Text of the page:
13 One day some parents brought their children to Jesus so he could touch them and bless them, but the disciples told them not to bother him. 14 But when Jesus saw what was happening, he was very displeased with his disciples. He said to them, “Let the children come to me. Don’t stop them! For the Kingdom of God belongs to such as these. 15 I assure you, anyone who doesn’t have their kind of faith will never get into the Kingdom of God.” 16 Then he took the children into his arms and placed his hands on their heads and blessed them. (Mark 10:13-16 NLT)

When I was a little boy everyone called me Jimmy. I thought Jimmy was a little kid’s name and when I reached my teens I demanded to be called Jim. That was about the time I stopped calling my Father “Daddy” and started calling him “Dad.”

About ten days ago my Dad’s sister Edna, the last surviving member of that generation in the Stephens family, died. We had lost contact with Aunt Edna years ago after Uncle Clarence died, and didn’t know where she lived. Letters we sent came back.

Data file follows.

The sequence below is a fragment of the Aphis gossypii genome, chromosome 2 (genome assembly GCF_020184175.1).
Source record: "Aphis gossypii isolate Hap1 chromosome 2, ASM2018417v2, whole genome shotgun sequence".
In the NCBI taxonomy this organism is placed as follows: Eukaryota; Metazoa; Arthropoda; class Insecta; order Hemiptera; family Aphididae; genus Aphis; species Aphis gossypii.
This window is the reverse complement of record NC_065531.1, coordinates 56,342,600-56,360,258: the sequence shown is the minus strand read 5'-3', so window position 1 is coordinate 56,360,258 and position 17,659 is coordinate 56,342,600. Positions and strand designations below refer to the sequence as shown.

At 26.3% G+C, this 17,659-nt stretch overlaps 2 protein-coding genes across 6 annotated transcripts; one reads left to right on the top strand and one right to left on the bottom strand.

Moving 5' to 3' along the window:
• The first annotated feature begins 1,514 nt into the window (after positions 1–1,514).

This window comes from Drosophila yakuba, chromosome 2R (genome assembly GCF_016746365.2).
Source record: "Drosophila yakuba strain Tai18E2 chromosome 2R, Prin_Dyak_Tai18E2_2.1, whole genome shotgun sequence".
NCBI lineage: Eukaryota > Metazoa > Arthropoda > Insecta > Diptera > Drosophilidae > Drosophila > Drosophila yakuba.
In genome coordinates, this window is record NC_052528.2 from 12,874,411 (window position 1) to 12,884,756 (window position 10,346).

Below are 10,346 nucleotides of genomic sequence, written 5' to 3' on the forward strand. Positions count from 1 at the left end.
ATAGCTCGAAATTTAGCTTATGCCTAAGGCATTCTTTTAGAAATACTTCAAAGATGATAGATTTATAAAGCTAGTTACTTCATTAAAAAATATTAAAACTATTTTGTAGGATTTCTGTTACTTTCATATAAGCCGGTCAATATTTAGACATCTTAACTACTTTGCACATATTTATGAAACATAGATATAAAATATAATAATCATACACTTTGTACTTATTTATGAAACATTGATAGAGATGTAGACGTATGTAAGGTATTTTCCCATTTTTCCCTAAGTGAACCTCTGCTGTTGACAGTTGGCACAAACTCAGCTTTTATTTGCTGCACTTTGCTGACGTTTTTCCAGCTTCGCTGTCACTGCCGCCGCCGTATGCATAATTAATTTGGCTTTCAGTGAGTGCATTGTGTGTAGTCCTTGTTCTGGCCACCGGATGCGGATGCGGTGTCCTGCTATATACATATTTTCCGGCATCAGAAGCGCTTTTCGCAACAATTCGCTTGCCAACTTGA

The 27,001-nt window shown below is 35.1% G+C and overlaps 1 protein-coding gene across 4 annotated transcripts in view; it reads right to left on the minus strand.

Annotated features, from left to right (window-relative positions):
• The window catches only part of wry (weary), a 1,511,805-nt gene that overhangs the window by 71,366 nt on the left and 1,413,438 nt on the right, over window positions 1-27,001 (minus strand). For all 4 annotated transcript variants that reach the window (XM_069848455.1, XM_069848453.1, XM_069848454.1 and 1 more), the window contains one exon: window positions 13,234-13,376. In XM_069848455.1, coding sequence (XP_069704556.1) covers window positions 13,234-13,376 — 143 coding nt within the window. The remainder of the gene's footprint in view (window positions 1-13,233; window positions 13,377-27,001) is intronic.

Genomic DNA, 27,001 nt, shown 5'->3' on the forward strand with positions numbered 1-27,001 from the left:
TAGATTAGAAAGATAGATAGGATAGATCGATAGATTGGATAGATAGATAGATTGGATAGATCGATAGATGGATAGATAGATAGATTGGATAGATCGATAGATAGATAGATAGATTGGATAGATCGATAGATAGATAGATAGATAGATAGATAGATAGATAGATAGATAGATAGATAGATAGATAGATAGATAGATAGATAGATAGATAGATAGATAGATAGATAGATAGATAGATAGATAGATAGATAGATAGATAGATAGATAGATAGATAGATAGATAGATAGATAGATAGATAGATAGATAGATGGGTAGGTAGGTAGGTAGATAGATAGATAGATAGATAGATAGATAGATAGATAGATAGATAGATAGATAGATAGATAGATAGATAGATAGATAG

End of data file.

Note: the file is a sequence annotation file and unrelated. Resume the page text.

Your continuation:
Then just a week and a half ago my cousin Georgia, Aunt Edna’s youngest daughter, called us from Texas and told us about Edna’s death. I haven’t seen Georgia since my early teens, fifty years ago. Georgia kept calling me Jimmy on the phone and at first I wanted to tell her that my name, my grownup name, is Jim. But I didn’t make a big deal of it as we talked again several times in the next few days. It was kind of nice to be Jimmy again.

This morning, after I read the verses above from Mark 10:13-16, I felt as if Father God said to me, “Do you mind if I call you Jimmy?” And my heart replied, “That’d be great! Can I call you Daddy?” He said, “Sure.”

One Reply to “Jimmy”

  1. So much can be said for how we see ourselves, how others see ourselves, and most importantly how God views us through his perspective. I believe the later is the most important. How exciting that really is ‘when’ we get that.

Leave a Reply

Your email address will not be published. Required fields are marked *